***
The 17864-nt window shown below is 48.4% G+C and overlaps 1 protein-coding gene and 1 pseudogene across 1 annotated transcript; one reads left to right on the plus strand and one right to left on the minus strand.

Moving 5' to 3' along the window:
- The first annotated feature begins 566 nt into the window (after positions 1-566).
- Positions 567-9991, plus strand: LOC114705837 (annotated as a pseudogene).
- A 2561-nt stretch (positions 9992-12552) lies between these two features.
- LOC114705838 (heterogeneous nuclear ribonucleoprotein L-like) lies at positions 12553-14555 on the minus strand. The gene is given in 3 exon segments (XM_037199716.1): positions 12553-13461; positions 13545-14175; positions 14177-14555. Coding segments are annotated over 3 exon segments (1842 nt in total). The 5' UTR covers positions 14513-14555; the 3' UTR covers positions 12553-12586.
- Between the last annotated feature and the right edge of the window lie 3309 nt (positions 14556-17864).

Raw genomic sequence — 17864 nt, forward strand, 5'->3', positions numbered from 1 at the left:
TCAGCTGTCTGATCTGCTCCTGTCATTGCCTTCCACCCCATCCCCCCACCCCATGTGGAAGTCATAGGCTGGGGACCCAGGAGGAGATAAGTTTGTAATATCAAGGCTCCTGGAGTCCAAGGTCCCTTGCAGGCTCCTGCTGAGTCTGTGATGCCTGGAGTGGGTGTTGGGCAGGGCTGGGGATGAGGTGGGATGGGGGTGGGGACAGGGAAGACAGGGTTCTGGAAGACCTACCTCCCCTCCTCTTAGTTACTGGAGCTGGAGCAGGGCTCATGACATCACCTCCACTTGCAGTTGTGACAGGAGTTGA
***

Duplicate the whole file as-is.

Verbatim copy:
The 17864-nt window shown below is 48.4% G+C and overlaps 1 protein-coding gene and 1 pseudogene across 1 annotated transcript; one reads left to right on the plus strand and one right to left on the minus strand.

Moving 5' to 3' along the window:
- The first annotated feature begins 566 nt into the window (after positions 1-566).
- Positions 567-9991, plus strand: LOC114705837 (annotated as a pseudogene).
- A 2561-nt stretch (positions 9992-12552) lies between these two features.
- LOC114705838 (heterogeneous nuclear ribonucleoprotein L-like) lies at positions 12553-14555 on the minus strand. The gene is given in 3 exon segments (XM_037199716.1): positions 12553-13461; positions 13545-14175; positions 14177-14555. Coding segments are annotated over 3 exon segments (1842 nt in total). The 5' UTR covers positions 14513-14555; the 3' UTR covers positions 12553-12586.
- Between the last annotated feature and the right edge of the window lie 3309 nt (positions 14556-17864).

Raw genomic sequence — 17864 nt, forward strand, 5'->3', positions numbered from 1 at the left:
TCAGCTGTCTGATCTGCTCCTGTCATTGCCTTCCACCCCATCCCCCCACCCCATGTGGAAGTCATAGGCTGGGGACCCAGGAGGAGATAAGTTTGTAATATCAAGGCTCCTGGAGTCCAAGGTCCCTTGCAGGCTCCTGCTGAGTCTGTGATGCCTGGAGTGGGTGTTGGGCAGGGCTGGGGATGAGGTGGGATGGGGGTGGGGACAGGGAAGACAGGGTTCTGGAAGACCTACCTCCCCTCCTCTTAGTTACTGGAGCTGGAGCAGGGCTCATGACATCACCTCCACTTGCAGTTGTGACAGGAGTTGA